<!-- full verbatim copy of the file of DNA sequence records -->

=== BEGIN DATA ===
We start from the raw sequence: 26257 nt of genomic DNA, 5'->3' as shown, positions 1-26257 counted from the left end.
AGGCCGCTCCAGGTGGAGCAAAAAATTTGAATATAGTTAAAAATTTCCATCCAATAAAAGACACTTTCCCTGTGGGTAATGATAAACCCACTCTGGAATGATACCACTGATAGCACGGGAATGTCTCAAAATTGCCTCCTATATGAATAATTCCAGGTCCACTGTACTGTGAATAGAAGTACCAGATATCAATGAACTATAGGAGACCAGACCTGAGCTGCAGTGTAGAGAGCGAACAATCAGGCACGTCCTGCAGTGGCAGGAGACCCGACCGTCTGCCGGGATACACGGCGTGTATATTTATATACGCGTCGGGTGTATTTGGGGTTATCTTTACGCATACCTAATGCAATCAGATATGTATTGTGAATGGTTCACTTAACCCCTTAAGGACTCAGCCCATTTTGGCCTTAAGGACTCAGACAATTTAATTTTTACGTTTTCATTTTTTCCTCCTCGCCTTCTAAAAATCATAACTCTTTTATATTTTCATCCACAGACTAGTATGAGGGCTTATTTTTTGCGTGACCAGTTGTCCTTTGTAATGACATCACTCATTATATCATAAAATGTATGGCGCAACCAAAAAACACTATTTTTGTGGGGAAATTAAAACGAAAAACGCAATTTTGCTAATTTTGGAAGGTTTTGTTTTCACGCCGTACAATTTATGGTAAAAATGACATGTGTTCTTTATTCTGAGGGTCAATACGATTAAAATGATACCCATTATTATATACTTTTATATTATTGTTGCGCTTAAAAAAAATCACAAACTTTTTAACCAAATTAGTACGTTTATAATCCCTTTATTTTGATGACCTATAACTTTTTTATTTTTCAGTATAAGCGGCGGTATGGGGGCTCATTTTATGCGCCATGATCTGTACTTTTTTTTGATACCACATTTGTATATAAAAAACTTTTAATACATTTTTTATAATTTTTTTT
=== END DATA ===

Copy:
We start from the raw sequence: 26257 nt of genomic DNA, 5'->3' as shown, positions 1-26257 counted from the left end.
AGGCCGCTCCAGGTGGAGCAAAAAATTTGAATATAGTTAAAAATTTCCATCCAATAAAAGACACTTTCCCTGTGGGTAATGATAAACCCACTCTGGAATGATACCACTGATAGCACGGGAATGTCTCAAAATTGCCTCCTATATGAATAATTCCAGGTCCACTGTACTGTGAATAGAAGTACCAGATATCAATGAACTATAGGAGACCAGACCTGAGCTGCAGTGTAGAGAGCGAACAATCAGGCACGTCCTGCAGTGGCAGGAGACCCGACCGTCTGCCGGGATACACGGCGTGTATATTTATATACGCGTCGGGTGTATTTGGGGTTATCTTTACGCATACCTAATGCAATCAGATATGTATTGTGAATGGTTCACTTAACCCCTTAAGGACTCAGCCCATTTTGGCCTTAAGGACTCAGACAATTTAATTTTTACGTTTTCATTTTTTCCTCCTCGCCTTCTAAAAATCATAACTCTTTTATATTTTCATCCACAGACTAGTATGAGGGCTTATTTTTTGCGTGACCAGTTGTCCTTTGTAATGACATCACTCATTATATCATAAAATGTATGGCGCAACCAAAAAACACTATTTTTGTGGGGAAATTAAAACGAAAAACGCAATTTTGCTAATTTTGGAAGGTTTTGTTTTCACGCCGTACAATTTATGGTAAAAATGACATGTGTTCTTTATTCTGAGGGTCAATACGATTAAAATGATACCCATTATTATATACTTTTATATTATTGTTGCGCTTAAAAAAAATCACAAACTTTTTAACCAAATTAGTACGTTTATAATCCCTTTATTTTGATGACCTATAACTTTTTTATTTTTCAGTATAAGCGGCGGTATGGGGGCTCATTTTATGCGCCATGATCTGTACTTTTTTTTGATACCACATTTGTATATAAAAAACTTTTAATACATTTTTTATAATTTTTTTT